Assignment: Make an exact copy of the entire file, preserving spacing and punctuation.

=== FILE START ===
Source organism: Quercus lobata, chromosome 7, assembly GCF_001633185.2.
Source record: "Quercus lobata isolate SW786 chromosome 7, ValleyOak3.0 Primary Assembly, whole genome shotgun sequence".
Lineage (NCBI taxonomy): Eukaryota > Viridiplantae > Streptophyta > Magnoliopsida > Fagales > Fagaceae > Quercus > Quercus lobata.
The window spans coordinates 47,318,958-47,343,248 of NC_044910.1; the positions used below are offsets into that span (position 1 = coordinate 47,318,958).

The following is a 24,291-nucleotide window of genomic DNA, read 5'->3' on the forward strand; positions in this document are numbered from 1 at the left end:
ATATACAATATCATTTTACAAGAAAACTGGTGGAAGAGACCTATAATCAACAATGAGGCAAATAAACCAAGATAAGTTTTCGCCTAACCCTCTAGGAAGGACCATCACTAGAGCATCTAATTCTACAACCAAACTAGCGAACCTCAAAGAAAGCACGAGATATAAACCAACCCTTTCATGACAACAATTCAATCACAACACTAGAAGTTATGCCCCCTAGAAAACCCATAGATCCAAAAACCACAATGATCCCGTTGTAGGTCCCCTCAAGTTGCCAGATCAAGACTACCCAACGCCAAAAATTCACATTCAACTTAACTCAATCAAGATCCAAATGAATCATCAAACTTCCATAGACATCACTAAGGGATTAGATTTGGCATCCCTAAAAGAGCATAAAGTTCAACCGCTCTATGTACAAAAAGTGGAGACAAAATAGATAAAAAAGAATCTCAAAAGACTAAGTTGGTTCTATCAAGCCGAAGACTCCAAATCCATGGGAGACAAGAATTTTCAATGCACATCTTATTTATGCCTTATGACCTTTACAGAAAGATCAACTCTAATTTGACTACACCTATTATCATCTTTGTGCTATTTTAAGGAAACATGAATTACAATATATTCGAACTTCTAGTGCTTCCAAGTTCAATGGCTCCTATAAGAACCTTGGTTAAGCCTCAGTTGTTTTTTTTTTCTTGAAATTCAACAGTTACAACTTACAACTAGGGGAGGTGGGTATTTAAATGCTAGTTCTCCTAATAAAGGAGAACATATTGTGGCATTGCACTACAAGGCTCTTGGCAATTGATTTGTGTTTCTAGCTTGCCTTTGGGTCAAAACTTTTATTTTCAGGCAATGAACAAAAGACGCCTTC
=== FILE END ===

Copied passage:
Source organism: Quercus lobata, chromosome 7, assembly GCF_001633185.2.
Source record: "Quercus lobata isolate SW786 chromosome 7, ValleyOak3.0 Primary Assembly, whole genome shotgun sequence".
Lineage (NCBI taxonomy): Eukaryota > Viridiplantae > Streptophyta > Magnoliopsida > Fagales > Fagaceae > Quercus > Quercus lobata.
The window spans coordinates 47,318,958-47,343,248 of NC_044910.1; the positions used below are offsets into that span (position 1 = coordinate 47,318,958).

The following is a 24,291-nucleotide window of genomic DNA, read 5'->3' on the forward strand; positions in this document are numbered from 1 at the left end:
ATATACAATATCATTTTACAAGAAAACTGGTGGAAGAGACCTATAATCAACAATGAGGCAAATAAACCAAGATAAGTTTTCGCCTAACCCTCTAGGAAGGACCATCACTAGAGCATCTAATTCTACAACCAAACTAGCGAACCTCAAAGAAAGCACGAGATATAAACCAACCCTTTCATGACAACAATTCAATCACAACACTAGAAGTTATGCCCCCTAGAAAACCCATAGATCCAAAAACCACAATGATCCCGTTGTAGGTCCCCTCAAGTTGCCAGATCAAGACTACCCAACGCCAAAAATTCACATTCAACTTAACTCAATCAAGATCCAAATGAATCATCAAACTTCCATAGACATCACTAAGGGATTAGATTTGGCATCCCTAAAAGAGCATAAAGTTCAACCGCTCTATGTACAAAAAGTGGAGACAAAATAGATAAAAAAGAATCTCAAAAGACTAAGTTGGTTCTATCAAGCCGAAGACTCCAAATCCATGGGAGACAAGAATTTTCAATGCACATCTTATTTATGCCTTATGACCTTTACAGAAAGATCAACTCTAATTTGACTACACCTATTATCATCTTTGTGCTATTTTAAGGAAACATGAATTACAATATATTCGAACTTCTAGTGCTTCCAAGTTCAATGGCTCCTATAAGAACCTTGGTTAAGCCTCAGTTGTTTTTTTTTTCTTGAAATTCAACAGTTACAACTTACAACTAGGGGAGGTGGGTATTTAAATGCTAGTTCTCCTAATAAAGGAGAACATATTGTGGCATTGCACTACAAGGCTCTTGGCAATTGATTTGTGTTTCTAGCTTGCCTTTGGGTCAAAACTTTTATTTTCAGGCAATGAACAAAAGACGCCTTC